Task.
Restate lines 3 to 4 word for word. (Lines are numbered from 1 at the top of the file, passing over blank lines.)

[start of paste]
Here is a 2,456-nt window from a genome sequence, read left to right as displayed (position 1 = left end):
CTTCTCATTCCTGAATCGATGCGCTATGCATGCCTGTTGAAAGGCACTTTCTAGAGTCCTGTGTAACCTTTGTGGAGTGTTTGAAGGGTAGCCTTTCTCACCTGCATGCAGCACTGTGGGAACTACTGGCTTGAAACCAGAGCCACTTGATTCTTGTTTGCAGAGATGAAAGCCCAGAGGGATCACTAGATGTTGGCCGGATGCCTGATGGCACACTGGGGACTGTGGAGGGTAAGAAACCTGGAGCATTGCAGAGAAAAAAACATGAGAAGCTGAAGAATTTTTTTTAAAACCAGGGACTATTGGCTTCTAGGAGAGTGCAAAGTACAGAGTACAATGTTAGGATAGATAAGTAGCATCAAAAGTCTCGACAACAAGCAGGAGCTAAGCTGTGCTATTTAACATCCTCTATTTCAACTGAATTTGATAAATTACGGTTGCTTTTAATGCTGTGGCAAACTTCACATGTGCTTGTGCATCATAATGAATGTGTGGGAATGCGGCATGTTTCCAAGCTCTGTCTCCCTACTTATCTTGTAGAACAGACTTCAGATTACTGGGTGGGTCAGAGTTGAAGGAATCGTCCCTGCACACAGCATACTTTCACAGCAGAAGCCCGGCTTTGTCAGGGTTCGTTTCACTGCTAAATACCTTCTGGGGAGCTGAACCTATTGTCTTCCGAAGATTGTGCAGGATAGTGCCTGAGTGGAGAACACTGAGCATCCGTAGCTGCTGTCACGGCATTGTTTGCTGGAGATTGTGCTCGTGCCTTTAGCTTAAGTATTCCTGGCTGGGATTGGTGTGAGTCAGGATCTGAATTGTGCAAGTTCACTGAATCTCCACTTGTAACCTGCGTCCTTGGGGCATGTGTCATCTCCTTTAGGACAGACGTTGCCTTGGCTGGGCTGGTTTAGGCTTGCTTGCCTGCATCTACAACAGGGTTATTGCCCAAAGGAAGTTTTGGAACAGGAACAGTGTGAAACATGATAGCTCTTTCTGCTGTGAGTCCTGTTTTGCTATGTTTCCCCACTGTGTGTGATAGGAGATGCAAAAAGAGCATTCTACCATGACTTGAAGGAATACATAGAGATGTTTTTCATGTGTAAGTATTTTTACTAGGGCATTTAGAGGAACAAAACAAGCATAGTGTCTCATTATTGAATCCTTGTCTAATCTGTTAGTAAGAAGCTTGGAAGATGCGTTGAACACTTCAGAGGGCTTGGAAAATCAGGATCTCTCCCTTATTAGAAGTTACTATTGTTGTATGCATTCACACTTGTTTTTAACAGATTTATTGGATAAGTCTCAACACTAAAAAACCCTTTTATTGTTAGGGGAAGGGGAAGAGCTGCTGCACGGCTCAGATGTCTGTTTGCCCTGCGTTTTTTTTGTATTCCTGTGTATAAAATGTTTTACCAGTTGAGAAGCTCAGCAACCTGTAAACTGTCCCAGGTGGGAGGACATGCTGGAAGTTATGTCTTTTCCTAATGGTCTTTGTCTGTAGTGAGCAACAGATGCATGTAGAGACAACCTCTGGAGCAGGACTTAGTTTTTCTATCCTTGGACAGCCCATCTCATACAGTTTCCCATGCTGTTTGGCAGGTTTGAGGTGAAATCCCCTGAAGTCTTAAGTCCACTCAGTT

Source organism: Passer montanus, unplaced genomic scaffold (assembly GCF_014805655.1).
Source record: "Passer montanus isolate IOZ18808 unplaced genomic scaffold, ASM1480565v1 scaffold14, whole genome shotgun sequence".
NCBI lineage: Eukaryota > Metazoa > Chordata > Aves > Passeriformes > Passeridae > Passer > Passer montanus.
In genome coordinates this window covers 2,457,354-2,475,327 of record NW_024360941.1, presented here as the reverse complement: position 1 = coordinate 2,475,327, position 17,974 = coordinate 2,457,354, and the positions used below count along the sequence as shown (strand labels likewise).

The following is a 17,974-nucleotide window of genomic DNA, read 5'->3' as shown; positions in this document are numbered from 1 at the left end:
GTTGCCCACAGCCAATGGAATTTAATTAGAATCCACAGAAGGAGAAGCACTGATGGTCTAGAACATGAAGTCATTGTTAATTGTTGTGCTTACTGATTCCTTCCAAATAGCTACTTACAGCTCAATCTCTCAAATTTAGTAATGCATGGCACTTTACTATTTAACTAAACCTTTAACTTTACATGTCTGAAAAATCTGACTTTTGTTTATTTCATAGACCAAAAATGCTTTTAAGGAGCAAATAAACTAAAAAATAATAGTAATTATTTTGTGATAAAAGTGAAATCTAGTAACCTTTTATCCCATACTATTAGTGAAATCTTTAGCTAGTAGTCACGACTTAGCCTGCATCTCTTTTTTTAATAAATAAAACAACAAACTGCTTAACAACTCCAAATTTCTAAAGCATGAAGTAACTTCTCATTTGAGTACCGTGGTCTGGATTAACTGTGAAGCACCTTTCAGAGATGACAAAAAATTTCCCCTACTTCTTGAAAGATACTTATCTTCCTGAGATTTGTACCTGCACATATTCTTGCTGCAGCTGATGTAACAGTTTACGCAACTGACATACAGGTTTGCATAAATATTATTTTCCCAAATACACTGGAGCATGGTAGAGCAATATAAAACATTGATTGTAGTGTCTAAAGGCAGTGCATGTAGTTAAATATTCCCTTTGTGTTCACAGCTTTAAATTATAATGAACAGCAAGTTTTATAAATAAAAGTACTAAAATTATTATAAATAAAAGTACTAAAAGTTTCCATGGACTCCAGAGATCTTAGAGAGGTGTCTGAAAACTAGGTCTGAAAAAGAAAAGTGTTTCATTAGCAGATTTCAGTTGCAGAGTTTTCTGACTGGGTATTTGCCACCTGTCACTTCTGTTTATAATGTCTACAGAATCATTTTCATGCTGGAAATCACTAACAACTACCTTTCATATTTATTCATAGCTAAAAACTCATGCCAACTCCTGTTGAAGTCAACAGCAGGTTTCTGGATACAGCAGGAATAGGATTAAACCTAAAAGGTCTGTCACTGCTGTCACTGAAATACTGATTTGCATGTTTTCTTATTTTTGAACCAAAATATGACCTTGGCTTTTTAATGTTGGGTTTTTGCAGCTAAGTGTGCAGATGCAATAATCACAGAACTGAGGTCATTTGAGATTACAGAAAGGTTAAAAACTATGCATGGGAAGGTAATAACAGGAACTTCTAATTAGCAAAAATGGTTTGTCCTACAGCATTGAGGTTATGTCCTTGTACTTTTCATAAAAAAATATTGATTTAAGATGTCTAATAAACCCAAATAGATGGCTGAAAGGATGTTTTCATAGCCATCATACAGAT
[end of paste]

Source organism: Passer montanus, unplaced genomic scaffold (assembly GCF_014805655.1).
Source record: "Passer montanus isolate IOZ18808 unplaced genomic scaffold, ASM1480565v1 scaffold14, whole genome shotgun sequence".